Wednesday, December 16, 2009

Key Signatures

Thinking as you do from time to time about the places where music, acting, and writing overlap, your latest awareness came in response to the approach the musical composer takes to choosing the key in which a work is cast.  The actor uses a similar type of approach in selecting a vision of the character to be portrayed.  The writer gets to chose point of view.

Your own favorite for the short work is third person, the he or she, although you are not adverse to first person.  You can't sort the reasons for this preference (which would accordingly make for a focused investigation) although you do know that from time to time, you do find yourself using first person without having questioned the decision (you are quite fond of any decision seemingly reached without conscious thought).

When it comes to a longer form, a novella, novelette, or novel, you gravitate toward the multiple point of view, a medium you have favored since the approximate time when you were moving away from the influence of other writers and settling into the practice of heeding your own inner voices.  From time to time, as you read something rendered in multiple point of view, you find yourself nodding in agreement with the author's choice.  It was likely your reading of Wilkie Collins' The Moonstone that set you off on this track.  The current work in progress, is in multiple; you did not for a moment even pause to consider other choices even though the throughline is a character you've known for lo these many years.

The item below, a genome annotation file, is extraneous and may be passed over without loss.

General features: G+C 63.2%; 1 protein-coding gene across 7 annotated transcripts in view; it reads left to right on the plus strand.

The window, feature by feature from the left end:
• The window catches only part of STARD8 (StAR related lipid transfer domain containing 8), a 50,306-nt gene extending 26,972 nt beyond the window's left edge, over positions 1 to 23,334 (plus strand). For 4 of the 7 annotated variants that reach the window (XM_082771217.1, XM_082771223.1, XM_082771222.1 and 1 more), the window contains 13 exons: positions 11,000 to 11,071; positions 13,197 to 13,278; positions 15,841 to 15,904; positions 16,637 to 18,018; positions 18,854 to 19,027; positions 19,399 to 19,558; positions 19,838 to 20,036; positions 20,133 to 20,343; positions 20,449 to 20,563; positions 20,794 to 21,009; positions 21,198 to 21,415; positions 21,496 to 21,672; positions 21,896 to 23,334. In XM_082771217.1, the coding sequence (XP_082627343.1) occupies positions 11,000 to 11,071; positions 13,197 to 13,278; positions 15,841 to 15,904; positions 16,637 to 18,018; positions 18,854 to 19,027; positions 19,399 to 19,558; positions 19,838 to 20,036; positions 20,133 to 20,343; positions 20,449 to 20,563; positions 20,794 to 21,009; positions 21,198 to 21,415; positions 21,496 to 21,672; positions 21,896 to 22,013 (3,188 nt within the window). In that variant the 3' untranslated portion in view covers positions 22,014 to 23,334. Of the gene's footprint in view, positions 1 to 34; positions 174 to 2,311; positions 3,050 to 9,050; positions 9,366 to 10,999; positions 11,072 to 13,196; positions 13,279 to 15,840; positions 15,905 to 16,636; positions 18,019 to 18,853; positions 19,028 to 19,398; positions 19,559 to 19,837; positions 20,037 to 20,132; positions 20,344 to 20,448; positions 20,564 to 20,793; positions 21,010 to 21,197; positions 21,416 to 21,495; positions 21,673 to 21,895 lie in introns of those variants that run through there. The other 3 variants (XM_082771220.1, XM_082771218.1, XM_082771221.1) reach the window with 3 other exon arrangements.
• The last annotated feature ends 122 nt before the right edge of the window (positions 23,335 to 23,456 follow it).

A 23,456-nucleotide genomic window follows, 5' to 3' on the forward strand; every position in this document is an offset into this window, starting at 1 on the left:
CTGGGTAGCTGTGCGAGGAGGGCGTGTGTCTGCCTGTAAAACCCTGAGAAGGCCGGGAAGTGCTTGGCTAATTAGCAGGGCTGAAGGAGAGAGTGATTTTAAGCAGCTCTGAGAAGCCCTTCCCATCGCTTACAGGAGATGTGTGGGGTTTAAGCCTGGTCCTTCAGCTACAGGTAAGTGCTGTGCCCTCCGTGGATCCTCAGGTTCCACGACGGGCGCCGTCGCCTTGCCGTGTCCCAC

This seems a natural progression from your earlier use of an authorial omniscient, which allowed you to comment, as it were, on any character who interested you.  Now, of course, they all interest you and you find you would be trying to upstage them if you did not back off and let them have the opportunity to develop on their own.  Following this path, you use revision to--among other things--remove as much of your own commentary from the story at hand.

Two writers you admire, each for a particularly different facet, seem to intrude more into the story than you.  William Trevor seems to own the omniscient point of view, his deftness and control admirable to the point where you find yourself occasionally rereading a passage or a scene to make sure you didn't miss any relevant nuance.  A.S. Byatt is all over the place with authorial observation and control, doing things--such as describing works of art or music--you admire but would not think to do (perhaps because you can't?), leaving you to run the risk of letting your characters do the description for you (and thus running the risk of reader feeder, imparting information you want the reader to have).

Multiple POV seems also to sit nicely astride your vision of the ambiguity and complexity of event and the interpretation of event.  Multiple also allows you a range of naivete to be shared among your characters with sometimes the most blustering, self-assured, desk-pounding sort being the most naive of all.

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